The Wisconsin Legislature passed 2017 Act 369 as part of the extraordinary session laws last December. Among other things, Act 369 limited the authority of the attorney general, created a provision for the legislature to intervene at any time in a case, and added requirements for agency guidance documents. Litigation swiftly followed passage of the act. Brief summaries and updates to the cases provided below.
Robin Vos v. Josh Kaul – 2019AP001389. On August 1, 2019, the Wisconsin Legislature filed the most recent suit in the Act 369 litigation as an original action to the Wisconsin Supreme Court against Attorney General Josh Kaul. The complaint alleges the AG impermissibly undermined Act 369 by narrowly interpreting when settlements require review by the Joint Finance Committee and by refusing to put settlement money in the general fund.
The case has been on hold as of September 2019, presumably awaiting a ruling in SEIU v. Vos.
SEIU v. Robin Vos – 2019AP000622. Filed March 26, 2019, the Service Employees International Union (SEIU) challenges the constitutionality of Act 369. SEIU claims the new provisions violate Wisconsin’s constitutional separation of powers by giving the legislature exclusively executive authority over rulemaking, AG lawsuits, and settlement provisions.
The Wisconsin Supreme Court took the case in April 2019 and heard oral arguments in October. As of June 2020, no ruling has been released.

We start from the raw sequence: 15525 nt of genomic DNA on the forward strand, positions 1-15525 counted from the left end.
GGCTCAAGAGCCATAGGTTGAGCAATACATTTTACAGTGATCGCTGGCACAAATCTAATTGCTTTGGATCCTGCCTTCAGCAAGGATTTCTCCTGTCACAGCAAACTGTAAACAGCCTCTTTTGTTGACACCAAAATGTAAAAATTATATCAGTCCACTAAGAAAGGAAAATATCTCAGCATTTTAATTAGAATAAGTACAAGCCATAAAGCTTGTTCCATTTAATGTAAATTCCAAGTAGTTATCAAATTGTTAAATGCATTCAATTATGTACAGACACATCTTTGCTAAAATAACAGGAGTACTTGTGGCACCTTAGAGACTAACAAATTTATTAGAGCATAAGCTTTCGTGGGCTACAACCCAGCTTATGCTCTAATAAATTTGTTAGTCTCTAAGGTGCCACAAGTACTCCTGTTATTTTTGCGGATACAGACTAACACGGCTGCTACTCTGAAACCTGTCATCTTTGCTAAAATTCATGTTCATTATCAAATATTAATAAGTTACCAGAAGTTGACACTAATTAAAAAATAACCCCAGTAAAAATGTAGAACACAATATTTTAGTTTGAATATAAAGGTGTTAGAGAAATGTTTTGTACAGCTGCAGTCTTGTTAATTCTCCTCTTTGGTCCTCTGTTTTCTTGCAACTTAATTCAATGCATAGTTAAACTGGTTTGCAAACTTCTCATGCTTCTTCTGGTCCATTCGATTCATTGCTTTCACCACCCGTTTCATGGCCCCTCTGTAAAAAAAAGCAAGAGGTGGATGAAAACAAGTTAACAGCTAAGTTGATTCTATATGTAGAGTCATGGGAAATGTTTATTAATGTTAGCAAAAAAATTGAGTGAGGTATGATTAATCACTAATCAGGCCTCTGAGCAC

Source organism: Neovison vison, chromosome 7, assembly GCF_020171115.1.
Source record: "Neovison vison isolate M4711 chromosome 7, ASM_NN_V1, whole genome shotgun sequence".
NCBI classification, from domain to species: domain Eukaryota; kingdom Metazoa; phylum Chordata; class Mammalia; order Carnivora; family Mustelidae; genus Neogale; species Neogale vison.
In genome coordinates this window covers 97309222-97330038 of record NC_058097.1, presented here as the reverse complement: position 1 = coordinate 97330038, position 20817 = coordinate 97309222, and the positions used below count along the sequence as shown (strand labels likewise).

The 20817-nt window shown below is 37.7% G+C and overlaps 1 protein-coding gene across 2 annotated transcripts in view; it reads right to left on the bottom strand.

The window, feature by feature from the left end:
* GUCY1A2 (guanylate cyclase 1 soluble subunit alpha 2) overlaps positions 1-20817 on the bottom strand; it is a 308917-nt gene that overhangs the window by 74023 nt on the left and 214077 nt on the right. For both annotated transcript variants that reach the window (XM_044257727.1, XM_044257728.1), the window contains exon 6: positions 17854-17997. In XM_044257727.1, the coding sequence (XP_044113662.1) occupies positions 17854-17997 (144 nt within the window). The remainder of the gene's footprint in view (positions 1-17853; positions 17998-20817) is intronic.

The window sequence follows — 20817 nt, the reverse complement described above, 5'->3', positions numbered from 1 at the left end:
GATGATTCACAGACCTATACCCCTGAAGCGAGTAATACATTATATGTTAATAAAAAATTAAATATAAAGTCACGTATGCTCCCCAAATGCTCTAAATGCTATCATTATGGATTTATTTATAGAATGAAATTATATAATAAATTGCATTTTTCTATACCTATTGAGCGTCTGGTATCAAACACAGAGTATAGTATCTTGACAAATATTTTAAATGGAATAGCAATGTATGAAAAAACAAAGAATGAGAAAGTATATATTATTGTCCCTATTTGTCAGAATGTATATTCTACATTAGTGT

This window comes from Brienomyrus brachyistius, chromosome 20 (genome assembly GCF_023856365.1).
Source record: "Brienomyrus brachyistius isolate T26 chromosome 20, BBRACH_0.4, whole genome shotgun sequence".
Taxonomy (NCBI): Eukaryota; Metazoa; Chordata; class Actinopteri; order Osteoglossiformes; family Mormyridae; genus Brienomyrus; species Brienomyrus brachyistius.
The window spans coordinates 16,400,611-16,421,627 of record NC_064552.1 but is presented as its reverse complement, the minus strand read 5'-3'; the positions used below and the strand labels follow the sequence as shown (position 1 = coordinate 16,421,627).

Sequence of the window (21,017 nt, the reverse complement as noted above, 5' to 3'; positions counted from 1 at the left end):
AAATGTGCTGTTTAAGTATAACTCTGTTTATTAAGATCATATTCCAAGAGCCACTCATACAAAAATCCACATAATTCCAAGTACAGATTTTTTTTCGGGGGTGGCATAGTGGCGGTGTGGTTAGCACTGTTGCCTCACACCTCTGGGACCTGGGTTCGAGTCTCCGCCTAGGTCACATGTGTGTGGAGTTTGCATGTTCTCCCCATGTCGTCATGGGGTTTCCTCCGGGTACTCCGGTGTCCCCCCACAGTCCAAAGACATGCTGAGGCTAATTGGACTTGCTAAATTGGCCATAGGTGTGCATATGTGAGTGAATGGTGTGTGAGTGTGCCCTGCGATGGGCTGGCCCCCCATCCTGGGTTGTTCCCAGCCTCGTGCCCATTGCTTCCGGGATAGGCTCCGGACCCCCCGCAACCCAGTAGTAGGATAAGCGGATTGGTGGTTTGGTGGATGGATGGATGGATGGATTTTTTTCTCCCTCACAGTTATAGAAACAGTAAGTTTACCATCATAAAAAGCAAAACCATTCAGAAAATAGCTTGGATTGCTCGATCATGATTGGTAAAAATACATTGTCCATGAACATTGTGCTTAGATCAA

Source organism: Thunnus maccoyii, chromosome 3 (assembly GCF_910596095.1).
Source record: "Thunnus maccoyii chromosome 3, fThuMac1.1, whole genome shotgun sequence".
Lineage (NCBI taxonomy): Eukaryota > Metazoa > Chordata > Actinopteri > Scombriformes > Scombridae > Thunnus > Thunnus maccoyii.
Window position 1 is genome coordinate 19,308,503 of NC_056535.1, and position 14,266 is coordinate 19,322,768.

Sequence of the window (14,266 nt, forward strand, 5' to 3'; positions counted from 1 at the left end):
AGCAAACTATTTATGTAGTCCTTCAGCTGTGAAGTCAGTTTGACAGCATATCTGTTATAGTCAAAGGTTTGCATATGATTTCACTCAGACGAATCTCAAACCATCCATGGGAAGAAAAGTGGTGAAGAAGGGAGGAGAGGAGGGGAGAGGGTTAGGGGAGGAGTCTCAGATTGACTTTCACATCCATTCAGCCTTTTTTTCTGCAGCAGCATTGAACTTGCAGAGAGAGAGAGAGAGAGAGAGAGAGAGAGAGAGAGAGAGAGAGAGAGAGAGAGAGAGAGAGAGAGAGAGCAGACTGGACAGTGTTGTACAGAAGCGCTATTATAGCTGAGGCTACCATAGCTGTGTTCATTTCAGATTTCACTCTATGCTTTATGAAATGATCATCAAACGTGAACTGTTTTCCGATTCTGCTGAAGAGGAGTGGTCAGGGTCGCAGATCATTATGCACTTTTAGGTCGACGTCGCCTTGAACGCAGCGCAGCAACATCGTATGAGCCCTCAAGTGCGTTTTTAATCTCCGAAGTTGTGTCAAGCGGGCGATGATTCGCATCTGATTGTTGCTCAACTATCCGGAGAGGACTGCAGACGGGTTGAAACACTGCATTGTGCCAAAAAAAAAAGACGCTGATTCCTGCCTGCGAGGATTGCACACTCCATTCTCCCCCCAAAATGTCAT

The case challenged 2017 Acts 368, 369, and 370 and the confirmation of 82 appointments on the grounds that the extraordinary session laws were not constitutionally convened under Art. IV, § 11. The Wisconsin Supreme Court took the case as an action of original jurisdiction.
Filed February 21, 2019, Democratic Party of Wisconsin v. Vos challenges the extraordinary session laws on the grounds that they violate the U.S. Constitution’s Guarantee Clause. The case remains at Wisconsin Western District Court and is not expected to be resolved soon.
One Wisconsin Institute Inc. v. Thomsen, meanwhile, involves a 7th Circuit case decided in 2016. A federal trial court held Act 369’s voting provisions violate the case’s earlier ruling.
Other Relevant Cases
Recent litigation also challenges the specifics of Act 369. The extent of legislative intervention, for example, remains in dispute.
Clean Wisconsin v. DNR – 2018AP0059. Though the underlying case involves high capacity well permits and explicit delegation of legislative authority, Clean Wisconsin joined the Act 369 litigation when legislature motioned to intervene in the case. DNR—represented by DOJ—objected. See the full litigation here: First Impressions: Legislative Intervention Under Wis. Act 369